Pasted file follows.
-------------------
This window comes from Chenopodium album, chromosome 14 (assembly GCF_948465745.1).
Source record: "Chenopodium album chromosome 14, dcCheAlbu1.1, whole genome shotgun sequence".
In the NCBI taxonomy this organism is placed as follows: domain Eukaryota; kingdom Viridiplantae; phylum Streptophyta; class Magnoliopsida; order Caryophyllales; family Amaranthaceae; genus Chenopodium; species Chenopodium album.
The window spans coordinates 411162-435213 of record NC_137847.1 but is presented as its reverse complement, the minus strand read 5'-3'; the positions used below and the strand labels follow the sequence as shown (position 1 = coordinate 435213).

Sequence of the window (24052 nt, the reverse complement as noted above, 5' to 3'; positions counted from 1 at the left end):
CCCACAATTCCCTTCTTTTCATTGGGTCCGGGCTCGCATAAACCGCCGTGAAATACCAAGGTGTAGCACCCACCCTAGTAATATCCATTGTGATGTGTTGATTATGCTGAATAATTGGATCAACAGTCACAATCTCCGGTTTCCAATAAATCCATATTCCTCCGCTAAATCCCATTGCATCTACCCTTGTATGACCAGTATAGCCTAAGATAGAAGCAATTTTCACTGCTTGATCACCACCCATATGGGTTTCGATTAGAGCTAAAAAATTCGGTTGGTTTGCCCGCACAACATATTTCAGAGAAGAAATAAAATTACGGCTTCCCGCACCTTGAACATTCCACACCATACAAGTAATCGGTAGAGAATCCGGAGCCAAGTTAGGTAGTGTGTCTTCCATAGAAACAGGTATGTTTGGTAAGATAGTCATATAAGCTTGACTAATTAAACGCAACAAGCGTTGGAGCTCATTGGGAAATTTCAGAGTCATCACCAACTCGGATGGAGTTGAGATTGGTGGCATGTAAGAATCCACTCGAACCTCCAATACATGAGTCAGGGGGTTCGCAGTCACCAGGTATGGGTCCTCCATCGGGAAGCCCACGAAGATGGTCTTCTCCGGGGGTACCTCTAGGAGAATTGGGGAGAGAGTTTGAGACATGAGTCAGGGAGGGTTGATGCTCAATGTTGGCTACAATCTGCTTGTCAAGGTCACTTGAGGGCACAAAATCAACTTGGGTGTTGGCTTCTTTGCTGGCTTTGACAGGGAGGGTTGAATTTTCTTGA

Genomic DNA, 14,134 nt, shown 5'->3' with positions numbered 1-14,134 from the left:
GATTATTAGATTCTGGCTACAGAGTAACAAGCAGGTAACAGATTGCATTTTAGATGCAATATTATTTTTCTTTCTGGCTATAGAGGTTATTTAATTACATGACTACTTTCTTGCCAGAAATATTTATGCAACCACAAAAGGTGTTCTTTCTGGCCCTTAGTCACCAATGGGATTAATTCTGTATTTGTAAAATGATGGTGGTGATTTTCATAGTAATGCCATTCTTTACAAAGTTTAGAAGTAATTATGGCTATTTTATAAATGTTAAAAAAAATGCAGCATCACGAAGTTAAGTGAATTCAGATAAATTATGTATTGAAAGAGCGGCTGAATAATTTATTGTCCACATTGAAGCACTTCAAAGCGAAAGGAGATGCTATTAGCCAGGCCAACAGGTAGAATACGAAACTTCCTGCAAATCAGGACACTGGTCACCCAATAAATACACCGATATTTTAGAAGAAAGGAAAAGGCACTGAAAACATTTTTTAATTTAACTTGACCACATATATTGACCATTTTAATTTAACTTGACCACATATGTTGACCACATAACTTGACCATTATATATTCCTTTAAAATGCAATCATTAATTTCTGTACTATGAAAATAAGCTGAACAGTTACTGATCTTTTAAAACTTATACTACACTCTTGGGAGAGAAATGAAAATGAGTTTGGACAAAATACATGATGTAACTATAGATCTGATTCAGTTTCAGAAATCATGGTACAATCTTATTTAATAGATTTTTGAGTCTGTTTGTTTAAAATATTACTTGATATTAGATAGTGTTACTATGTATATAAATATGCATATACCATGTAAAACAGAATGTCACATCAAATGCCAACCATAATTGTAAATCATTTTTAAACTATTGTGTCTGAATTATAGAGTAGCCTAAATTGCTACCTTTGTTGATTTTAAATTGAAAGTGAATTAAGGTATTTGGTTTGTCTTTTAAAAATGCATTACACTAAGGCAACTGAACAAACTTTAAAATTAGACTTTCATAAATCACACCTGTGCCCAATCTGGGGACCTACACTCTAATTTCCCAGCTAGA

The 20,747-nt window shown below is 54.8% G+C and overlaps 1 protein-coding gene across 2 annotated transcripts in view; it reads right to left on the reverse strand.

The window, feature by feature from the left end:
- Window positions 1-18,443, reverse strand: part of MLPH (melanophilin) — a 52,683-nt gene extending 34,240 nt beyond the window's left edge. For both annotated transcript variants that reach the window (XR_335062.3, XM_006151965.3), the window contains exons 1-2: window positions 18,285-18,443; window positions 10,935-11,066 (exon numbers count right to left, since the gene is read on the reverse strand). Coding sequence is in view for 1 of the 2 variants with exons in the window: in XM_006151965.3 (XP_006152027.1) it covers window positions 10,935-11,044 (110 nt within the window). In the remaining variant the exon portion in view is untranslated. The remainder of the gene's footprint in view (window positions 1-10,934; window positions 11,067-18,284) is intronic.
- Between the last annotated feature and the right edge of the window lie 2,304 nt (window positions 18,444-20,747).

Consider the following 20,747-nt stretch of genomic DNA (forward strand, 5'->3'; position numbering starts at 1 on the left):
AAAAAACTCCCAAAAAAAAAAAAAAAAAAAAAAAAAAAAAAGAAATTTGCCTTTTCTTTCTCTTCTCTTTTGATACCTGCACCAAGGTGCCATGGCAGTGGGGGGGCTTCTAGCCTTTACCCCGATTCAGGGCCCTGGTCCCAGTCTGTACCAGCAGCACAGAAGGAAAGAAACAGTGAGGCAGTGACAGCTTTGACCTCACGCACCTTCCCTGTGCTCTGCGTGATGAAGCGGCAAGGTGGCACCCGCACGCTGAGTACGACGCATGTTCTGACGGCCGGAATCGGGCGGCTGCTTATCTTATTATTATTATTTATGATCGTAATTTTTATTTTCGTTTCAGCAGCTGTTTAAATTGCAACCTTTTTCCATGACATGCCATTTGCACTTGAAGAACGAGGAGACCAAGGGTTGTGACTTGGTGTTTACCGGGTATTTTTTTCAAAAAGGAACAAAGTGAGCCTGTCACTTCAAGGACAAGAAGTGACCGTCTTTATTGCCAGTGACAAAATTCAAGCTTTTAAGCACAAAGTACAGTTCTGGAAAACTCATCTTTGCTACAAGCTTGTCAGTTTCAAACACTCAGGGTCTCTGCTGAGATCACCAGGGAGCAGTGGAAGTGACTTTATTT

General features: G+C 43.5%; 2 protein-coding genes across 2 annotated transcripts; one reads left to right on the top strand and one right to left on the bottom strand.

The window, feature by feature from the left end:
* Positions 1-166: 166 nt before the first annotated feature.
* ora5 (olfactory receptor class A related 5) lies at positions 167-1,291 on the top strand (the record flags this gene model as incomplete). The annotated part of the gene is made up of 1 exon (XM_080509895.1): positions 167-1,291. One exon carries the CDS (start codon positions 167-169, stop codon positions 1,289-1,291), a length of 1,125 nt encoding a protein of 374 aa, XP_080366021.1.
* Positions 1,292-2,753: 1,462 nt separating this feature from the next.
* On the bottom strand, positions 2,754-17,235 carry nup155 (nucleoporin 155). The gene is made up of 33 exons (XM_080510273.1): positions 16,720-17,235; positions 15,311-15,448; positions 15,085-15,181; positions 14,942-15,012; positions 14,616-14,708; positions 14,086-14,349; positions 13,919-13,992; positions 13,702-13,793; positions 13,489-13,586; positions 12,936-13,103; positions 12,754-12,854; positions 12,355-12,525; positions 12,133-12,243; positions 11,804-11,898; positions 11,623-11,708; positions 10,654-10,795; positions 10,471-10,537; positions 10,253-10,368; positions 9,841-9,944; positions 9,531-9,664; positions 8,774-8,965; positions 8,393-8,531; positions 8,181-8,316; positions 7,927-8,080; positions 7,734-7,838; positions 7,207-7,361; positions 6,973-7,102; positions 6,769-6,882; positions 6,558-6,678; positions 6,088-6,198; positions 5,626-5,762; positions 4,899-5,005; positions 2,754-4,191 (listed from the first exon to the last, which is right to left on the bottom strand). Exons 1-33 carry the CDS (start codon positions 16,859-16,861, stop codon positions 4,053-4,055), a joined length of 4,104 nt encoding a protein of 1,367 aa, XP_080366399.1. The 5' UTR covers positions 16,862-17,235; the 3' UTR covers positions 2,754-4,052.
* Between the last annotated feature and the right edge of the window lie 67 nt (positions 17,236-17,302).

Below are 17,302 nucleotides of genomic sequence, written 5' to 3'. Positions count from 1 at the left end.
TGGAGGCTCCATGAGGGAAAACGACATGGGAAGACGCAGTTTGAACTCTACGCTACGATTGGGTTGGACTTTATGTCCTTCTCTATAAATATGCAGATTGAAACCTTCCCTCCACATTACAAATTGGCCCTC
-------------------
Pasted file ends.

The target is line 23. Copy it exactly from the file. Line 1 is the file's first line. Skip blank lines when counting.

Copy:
TGGAGGCTCCATGAGGGAAAACGACATGGGAAGACGCAGTTTGAACTCTACGCTACGATTGGGTTGGACTTTATGTCCTTCTCTATAAATATGCAGATTGAAACCTTCCCTCCACATTACAAATTGGCCCTC